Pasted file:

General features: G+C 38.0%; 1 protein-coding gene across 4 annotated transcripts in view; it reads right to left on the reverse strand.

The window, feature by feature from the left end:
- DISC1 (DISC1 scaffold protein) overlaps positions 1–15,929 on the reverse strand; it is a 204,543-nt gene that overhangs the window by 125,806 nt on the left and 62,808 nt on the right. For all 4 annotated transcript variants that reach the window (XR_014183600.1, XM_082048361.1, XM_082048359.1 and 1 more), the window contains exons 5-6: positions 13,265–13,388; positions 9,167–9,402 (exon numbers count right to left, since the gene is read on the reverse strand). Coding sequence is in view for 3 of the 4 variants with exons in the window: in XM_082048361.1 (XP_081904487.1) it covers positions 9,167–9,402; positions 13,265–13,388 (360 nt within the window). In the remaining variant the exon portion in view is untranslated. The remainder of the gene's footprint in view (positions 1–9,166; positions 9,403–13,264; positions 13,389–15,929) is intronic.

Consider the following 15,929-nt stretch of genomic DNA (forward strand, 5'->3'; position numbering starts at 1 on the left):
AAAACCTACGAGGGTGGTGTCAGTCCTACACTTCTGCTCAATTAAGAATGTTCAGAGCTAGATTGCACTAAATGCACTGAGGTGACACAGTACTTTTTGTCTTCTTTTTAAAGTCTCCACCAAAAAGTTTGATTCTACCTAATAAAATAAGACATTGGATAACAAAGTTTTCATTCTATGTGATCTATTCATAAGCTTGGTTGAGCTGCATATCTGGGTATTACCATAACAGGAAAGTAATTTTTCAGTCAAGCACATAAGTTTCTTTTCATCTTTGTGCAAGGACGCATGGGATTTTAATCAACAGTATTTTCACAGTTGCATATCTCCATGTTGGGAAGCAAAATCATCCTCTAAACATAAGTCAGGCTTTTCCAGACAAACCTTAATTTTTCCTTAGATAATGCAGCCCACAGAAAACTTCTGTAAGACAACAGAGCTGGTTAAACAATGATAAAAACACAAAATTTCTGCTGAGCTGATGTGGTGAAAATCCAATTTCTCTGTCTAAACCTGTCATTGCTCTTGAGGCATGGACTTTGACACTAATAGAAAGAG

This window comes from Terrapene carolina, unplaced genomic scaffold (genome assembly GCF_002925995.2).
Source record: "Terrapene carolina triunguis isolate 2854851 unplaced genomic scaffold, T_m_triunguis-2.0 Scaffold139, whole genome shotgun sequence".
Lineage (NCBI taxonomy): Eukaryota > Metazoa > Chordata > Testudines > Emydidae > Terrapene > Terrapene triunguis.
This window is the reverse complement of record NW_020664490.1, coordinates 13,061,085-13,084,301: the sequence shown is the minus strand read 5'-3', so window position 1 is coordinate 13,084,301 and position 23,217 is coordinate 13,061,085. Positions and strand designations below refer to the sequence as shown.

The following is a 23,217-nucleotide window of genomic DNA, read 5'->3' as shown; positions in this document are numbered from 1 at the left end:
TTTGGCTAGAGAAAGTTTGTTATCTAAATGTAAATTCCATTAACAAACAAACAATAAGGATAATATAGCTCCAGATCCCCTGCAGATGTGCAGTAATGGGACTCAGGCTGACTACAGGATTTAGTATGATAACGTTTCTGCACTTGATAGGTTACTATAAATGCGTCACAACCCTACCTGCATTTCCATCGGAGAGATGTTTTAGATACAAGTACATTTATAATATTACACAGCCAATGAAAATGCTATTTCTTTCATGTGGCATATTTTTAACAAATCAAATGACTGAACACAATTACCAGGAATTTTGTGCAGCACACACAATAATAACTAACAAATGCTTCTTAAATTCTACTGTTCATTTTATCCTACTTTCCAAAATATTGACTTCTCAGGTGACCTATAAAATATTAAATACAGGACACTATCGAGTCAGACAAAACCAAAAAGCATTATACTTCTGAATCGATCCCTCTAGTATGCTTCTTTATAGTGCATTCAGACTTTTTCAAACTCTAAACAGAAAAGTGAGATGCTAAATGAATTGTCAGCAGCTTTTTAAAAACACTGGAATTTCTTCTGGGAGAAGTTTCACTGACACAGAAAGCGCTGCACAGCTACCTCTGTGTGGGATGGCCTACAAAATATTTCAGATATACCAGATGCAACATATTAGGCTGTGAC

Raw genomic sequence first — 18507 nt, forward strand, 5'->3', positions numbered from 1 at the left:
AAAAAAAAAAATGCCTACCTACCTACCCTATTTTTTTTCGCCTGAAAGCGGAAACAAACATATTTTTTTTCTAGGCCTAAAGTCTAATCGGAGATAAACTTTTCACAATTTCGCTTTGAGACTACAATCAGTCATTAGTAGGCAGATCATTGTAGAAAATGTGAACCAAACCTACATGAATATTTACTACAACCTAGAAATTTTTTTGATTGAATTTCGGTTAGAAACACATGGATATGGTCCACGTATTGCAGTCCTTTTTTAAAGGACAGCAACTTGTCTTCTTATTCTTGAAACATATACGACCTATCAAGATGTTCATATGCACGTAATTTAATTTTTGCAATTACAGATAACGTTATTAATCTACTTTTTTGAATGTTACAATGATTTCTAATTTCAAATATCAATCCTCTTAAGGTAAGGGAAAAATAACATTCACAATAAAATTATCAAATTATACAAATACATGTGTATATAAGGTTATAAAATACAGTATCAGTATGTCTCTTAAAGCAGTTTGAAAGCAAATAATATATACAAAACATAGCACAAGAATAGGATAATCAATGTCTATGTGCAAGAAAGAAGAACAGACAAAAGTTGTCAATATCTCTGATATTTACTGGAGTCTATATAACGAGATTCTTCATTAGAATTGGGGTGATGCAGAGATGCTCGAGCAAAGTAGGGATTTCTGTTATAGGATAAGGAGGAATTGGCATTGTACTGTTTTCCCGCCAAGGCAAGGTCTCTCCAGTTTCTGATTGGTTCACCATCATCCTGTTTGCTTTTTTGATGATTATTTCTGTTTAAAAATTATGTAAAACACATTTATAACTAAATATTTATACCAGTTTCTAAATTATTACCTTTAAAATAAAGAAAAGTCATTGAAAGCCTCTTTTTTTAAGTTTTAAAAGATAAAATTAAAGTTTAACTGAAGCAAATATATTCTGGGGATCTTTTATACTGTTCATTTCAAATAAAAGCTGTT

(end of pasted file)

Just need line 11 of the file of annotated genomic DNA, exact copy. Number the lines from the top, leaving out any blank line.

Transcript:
TTTGGCTAGAGAAAGTTTGTTATCTAAATGTAAATTCCATTAACAAACAAACAATAAGGATAATATAGCTCCAGATCCCCTGCAGATGTGCAGTAATGGGACTCAGGCTGACTACAGGATTTAGTATGATAACGTTTCTGCACTTGATAGGTTACTATAAATGCGTCACAACCCTACCTGCATTTCCATCGGAGAGATGTTTTAGATACAAGTACATTTATAATATTACACAGCCAATGAAAATGCTATTTCTTTCATGTGGCATATTTTTAACAAATCAAATGACTGAACACAATTACCAGGAATTTTGTGCAGCACACACAATAATAACTAACAAATGCTTCTTAAATTCTACTGTTCATTTTATCCTACTTTCCAAAATATTGACTTCTCAGGTGACCTATAAAATATTAAATACAGGACACTATCGAGTCAGACAAAACCAAAAAGCATTATACTTCTGAATCGATCCCTCTAGTATGCTTCTTTATAGTGCATTCAGACTTTTTCAAACTCTAAACAGAAAAGTGAGATGCTAAATGAATTGTCAGCAGCTTTTTAAAAACACTGGAATTTCTTCTGGGAGAAGTTTCACTGACACAGAAAGCGCTGCACAGCTACCTCTGTGTGGGATGGCCTACAAAATATTTCAGATATACCAGATGCAACATATTAGGCTGTGAC